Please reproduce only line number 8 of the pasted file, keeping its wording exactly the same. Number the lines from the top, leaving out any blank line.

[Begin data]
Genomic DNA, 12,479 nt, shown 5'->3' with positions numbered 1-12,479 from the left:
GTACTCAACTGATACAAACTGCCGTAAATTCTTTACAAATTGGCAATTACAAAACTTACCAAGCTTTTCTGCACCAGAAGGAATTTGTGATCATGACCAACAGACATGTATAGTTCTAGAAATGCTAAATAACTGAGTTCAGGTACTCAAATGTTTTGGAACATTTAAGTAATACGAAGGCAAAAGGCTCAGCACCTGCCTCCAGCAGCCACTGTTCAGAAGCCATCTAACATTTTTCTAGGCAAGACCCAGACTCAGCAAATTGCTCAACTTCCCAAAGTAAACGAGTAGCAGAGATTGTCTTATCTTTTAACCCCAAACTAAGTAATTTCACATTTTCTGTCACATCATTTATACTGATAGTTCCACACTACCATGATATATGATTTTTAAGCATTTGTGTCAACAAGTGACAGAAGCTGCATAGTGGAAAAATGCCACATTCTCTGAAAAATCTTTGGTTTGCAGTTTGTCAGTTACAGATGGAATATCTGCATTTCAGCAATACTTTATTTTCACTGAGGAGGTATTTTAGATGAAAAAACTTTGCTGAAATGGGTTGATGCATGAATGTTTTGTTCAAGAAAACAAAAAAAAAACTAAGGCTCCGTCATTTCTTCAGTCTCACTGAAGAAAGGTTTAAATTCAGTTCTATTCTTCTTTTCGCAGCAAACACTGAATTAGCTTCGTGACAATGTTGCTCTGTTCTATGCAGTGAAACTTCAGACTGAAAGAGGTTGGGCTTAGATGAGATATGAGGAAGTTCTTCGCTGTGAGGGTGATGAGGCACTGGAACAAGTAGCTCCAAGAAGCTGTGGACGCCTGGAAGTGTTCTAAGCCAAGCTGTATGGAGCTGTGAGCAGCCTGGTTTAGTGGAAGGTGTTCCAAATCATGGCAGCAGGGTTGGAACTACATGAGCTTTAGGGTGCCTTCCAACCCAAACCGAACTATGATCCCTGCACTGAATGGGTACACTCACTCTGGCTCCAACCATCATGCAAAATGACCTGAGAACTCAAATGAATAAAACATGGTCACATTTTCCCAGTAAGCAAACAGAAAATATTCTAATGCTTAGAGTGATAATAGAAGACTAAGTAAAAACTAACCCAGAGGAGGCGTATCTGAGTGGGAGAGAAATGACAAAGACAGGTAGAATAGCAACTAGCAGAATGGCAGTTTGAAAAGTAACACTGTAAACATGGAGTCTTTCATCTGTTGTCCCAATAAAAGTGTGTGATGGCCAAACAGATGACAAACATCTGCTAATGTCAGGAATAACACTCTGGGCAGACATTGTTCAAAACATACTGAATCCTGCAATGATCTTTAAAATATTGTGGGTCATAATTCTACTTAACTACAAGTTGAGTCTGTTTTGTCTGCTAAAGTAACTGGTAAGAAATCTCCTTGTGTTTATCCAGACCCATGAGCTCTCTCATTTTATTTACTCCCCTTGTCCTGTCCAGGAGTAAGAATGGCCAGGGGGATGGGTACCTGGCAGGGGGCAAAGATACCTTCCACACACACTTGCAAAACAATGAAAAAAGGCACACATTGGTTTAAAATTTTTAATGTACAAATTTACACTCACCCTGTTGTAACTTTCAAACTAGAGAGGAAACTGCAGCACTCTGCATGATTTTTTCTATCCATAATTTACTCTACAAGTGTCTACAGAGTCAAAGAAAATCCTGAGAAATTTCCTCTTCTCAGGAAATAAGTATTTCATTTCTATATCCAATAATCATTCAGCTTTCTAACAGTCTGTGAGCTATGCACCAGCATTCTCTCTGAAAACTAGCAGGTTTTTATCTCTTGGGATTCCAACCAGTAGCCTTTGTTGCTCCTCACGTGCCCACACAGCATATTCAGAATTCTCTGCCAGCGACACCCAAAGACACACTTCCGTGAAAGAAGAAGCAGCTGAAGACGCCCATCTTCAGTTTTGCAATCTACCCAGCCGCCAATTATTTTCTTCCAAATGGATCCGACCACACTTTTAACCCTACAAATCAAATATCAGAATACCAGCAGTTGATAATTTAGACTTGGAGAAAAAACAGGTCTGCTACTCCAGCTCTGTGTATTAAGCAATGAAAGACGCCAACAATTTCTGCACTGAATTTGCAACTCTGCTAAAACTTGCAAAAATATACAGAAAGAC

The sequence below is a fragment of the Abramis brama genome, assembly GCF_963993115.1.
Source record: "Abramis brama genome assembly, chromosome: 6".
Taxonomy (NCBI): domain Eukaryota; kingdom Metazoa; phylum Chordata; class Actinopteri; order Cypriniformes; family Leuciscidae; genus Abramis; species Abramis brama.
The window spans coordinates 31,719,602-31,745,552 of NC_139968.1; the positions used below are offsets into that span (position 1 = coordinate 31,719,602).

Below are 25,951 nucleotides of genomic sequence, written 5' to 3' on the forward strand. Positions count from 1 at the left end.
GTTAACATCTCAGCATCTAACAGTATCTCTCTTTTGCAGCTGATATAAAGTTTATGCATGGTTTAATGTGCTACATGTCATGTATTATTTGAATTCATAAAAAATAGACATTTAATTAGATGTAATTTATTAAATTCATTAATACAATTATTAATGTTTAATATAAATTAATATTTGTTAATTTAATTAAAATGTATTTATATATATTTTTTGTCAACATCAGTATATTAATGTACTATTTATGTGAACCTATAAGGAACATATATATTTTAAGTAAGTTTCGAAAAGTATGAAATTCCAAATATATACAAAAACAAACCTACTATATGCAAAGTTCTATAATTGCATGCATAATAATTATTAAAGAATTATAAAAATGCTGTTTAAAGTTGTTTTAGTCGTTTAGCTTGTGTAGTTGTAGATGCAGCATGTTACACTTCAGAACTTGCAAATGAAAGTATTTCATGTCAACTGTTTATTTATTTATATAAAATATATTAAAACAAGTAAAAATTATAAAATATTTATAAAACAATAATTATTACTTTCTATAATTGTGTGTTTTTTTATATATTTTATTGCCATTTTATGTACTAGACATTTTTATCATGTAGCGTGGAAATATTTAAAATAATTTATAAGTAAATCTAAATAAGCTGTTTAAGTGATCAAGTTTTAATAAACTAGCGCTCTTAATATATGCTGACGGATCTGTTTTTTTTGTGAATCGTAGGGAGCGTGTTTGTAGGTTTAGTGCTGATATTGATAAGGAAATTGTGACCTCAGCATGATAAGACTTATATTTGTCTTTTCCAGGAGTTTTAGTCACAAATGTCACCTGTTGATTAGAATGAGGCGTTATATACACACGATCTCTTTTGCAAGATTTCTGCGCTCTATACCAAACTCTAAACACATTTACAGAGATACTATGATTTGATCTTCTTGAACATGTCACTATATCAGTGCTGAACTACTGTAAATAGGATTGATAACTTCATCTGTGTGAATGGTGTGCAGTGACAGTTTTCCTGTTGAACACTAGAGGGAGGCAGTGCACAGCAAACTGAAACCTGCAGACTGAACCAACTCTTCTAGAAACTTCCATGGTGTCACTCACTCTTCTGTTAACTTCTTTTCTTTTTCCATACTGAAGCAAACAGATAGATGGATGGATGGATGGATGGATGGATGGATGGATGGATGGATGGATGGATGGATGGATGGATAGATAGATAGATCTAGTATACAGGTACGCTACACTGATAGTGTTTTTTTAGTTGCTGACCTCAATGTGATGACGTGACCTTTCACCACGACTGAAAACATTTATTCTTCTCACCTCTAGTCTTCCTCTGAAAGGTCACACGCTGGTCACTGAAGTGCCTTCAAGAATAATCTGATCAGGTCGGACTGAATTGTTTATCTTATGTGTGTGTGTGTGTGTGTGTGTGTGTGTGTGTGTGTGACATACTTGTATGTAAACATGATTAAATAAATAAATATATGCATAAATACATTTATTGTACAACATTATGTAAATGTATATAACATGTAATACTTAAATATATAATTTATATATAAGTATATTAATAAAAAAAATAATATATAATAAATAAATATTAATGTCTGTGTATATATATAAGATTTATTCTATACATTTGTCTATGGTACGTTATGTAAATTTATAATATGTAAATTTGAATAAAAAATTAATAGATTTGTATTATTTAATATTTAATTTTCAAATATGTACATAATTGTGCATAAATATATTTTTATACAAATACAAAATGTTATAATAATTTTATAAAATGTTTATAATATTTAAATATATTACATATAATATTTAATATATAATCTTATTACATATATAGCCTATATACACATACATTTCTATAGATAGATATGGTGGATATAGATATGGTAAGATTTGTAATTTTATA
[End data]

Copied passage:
GTTAACATCTCAGCATCTAACAGTATCTCTCTTTTGCAGCTGATATAAAGTTTATGCATGGTTTAATGTGCTACATGTCATGTATTATTTGAATTCATAAAAAATAGACATTTAATTAGATGTAATTTATTAAATTCATTAATACAATTATTAATGTTTAATATAAATTAATATTTGTTAATTTAATTAAAATGTATTTATATATATTTTTTGTCAACATCAGTATATTAATGTACTATTTATGTGAACCTATAAGGAACATATATATTTTAAGTAAGTTTCGAAAAGTATGAAATTCCAAATATATACAAAAACAAACCTACTATATGCAAAGTTCTATAATTGCATGCATAATAATTATTAAAGAATTATAAAAATGCTGTTTAAAGTTGTTTTAGTCGTTTAGCTTGTGTAGTTGTAGATGCAGCATGTTACACTTCAGAACTTGCAAATGAAAGTATTTCATGTCAACTGTTTATTTATTTATATAAAATATATTAAAACAAGTAAAAATTATAAAATATTTATAAAACAATAATTATTACTTTCTATAATTGTGTGTTTTTTTATATATTTTATTGCCATTTTATGTACTAGACATTTTTATCATGTAGCGTGGAAATATTTAAAATAATTTATAAGTAAATCTAAATAAGCTGTTTAAGTGATCAAGTTTTAATAAACTAGCGCTCTTAATATATGCTGACGGATCTGTTTTTTTTGTGAATCGTAGGGAGCGTGTTTGTAGGTTTAGTGCTGATATTGATAAGGAAATTGTGACCTCAGCATGATAAGACTTATATTTGTCTTTTCCAGGAGTTTTAGTCACAAATGTCACCTGTTGATTAGAATGAGGCGTTATATACACACGATCTCTTTTGCAAGATTTCTGCGCTCTATACCAAACTCTAAACACATTTACAGAGATACTATGATTTGATCTTCTTGAACATGTCACTATATCAGTGCTGAACTACTGTAAATAGGATTGATAACTTCATCTGTGTGAATGGTGTGCAGTGACAGTTTTCCTGTTGAACACTAGAGGGAGGCAGTGCACAGCAAACTGAAACCTGCAGACTGAACCAACTCTTCTAGAAACTTCCATGGTGTCACTCACTCTTCTGTTAACTTCTTTTCTTTTTCCATACTGAAGCAAACAGATAGATGGATGGATGGATGGATGGATGGATGGATGGATGGATGGATGGATGGATGGATGGATGGATAGATAGATAGATCTAGTATACAGGTACGCTACACTGATAGTGTTTTTTTAGTTGCTGACCTCAATGTGATGACGTGACCTTTCACCACGACTGAAAACATTTATTCTTCTCACCTCTAGTCTTCCTCTGAAAGGTCACACGCTGGTCACTGAAGTGCCTTCAAGAATAATCTGATCAGGTCGGACTGAATTGTTTATCTTATGTGTGTGTGTGTGTGTGTGTGTGTGTGTGTGTGTGTGACATACTTGTATGTAAACATGATTAAATAAATAAATATATGCATAAATACATTTATTGTACAACATTATGTAAATGTATATAACATGTAATACTTAAATATATAATTTATATATAAGTATATTAATAAAAAAAATAATATATAATAAATAAATATTAATGTCTGTGTATATATATAAGATTTATTCTATACATTTGTCTATGGTACGTTATGTAAATTTATAATATGTAAATTTGAATAAAAAATTAATAGATTTGTATTATTTAATATTTAATTTTCAAATATGTACATAATTGTGCATAAATATATTTTTATACAAATACAAAATGTTATAATAATTTTATAAAATGTTTATAATATTTAAATATATTACATATAATATTTAATATATAATCTTATTACATATATAGCCTATATACACATACATTTCTATAGATAGATATGGTGGATATAGATATGGTAAGATTTGTAATTTTATA